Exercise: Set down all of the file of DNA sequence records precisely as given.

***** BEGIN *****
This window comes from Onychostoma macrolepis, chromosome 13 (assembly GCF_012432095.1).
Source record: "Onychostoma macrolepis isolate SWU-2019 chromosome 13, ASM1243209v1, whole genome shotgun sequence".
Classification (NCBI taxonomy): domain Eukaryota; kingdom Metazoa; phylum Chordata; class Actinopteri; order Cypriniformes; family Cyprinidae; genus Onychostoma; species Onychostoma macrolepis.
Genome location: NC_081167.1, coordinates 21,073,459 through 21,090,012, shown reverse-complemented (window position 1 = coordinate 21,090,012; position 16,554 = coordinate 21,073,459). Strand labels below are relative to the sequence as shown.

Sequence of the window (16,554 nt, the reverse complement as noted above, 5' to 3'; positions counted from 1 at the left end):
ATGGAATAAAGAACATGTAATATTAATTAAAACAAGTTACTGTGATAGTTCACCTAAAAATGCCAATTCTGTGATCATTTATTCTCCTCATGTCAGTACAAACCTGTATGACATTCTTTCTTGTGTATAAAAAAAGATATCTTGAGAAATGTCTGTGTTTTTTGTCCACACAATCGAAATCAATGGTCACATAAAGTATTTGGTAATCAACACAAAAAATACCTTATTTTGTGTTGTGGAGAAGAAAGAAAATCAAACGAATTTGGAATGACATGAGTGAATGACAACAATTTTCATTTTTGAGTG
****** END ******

This window comes from Onychostoma macrolepis, chromosome 13 (assembly GCF_012432095.1).
Source record: "Onychostoma macrolepis isolate SWU-2019 chromosome 13, ASM1243209v1, whole genome shotgun sequence".
Classification (NCBI taxonomy): domain Eukaryota; kingdom Metazoa; phylum Chordata; class Actinopteri; order Cypriniformes; family Cyprinidae; genus Onychostoma; species Onychostoma macrolepis.
Genome location: NC_081167.1, coordinates 21,073,459 through 21,090,012, shown reverse-complemented (window position 1 = coordinate 21,090,012; position 16,554 = coordinate 21,073,459). Strand labels below are relative to the sequence as shown.

Sequence of the window (16,554 nt, the reverse complement as noted above, 5' to 3'; positions counted from 1 at the left end):
ATGGAATAAAGAACATGTAATATTAATTAAAACAAGTTACTGTGATAGTTCACCTAAAAATGCCAATTCTGTGATCATTTATTCTCCTCATGTCAGTACAAACCTGTATGACATTCTTTCTTGTGTATAAAAAAAGATATCTTGAGAAATGTCTGTGTTTTTTGTCCACACAATCGAAATCAATGGTCACATAAAGTATTTGGTAATCAACACAAAAAATACCTTATTTTGTGTTGTGGAGAAGAAAGAAAATCAAACGAATTTGGAATGACATGAGTGAATGACAACAATTTTCATTTTTGAGTG